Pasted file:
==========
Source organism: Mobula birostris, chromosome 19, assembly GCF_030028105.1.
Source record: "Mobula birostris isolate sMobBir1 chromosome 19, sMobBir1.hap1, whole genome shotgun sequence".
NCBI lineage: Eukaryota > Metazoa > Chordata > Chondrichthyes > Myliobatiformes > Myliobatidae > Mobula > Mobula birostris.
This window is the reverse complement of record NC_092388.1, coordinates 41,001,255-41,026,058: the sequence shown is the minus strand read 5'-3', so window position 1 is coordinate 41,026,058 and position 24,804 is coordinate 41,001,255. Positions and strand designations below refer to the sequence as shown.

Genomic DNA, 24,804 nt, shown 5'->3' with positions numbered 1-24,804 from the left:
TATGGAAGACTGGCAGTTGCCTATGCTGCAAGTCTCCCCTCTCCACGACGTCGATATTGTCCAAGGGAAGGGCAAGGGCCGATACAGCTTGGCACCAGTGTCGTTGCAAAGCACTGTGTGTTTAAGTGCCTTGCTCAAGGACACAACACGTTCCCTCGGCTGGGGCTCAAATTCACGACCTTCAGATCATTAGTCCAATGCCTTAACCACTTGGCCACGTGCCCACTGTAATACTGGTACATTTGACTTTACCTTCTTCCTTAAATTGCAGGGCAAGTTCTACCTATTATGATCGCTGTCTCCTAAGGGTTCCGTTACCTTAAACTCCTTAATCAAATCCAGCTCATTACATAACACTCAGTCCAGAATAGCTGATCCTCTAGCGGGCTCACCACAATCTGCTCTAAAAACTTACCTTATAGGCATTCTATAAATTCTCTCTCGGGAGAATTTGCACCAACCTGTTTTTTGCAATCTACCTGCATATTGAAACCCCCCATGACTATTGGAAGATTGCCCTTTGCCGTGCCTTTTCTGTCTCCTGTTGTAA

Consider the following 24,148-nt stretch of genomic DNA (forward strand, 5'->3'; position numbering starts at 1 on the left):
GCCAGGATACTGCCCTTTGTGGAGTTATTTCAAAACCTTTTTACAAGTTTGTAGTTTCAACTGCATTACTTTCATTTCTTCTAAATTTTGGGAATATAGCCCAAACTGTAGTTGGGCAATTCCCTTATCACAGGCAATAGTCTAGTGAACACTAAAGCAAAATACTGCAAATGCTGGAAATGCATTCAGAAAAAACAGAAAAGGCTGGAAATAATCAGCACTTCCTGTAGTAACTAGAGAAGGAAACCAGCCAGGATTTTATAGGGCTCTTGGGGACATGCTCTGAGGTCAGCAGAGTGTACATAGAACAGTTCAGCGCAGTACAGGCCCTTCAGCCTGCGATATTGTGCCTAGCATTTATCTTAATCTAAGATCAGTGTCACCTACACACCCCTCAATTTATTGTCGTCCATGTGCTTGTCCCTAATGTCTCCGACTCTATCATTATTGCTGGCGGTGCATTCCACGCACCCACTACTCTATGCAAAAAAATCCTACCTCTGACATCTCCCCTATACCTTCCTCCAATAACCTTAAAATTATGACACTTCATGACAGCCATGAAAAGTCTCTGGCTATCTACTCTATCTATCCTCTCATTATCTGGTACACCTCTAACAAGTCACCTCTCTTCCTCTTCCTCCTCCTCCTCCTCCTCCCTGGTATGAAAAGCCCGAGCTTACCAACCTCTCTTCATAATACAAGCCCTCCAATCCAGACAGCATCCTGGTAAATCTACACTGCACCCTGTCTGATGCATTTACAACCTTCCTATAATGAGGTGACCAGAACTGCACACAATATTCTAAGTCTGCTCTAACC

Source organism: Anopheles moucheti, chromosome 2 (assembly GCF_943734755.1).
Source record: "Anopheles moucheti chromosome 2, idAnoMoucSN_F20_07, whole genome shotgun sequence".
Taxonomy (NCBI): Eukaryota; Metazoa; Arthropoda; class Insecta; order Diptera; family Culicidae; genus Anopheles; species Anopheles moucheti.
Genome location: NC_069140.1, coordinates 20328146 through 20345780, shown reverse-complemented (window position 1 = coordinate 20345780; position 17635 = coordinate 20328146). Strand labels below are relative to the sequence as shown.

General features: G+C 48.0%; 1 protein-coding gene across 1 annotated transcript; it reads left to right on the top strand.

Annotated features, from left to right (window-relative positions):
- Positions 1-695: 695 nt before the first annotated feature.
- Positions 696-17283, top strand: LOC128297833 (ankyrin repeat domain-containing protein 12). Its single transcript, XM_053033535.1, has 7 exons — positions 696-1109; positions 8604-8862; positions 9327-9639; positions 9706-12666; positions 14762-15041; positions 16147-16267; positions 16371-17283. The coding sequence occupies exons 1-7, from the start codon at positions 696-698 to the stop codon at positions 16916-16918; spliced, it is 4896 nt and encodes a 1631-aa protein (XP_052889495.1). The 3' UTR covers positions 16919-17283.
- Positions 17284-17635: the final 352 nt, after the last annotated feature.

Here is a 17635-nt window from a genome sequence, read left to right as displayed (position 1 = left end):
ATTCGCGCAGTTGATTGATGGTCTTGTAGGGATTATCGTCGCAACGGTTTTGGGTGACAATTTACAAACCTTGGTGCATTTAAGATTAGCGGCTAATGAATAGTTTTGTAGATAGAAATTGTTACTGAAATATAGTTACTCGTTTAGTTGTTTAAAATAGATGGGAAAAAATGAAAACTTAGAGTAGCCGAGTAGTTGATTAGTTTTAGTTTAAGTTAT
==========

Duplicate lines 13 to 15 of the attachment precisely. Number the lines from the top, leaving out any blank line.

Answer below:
General features: G+C 48.0%; 1 protein-coding gene across 1 annotated transcript; it reads left to right on the top strand.

Annotated features, from left to right (window-relative positions):
- Positions 1-695: 695 nt before the first annotated feature.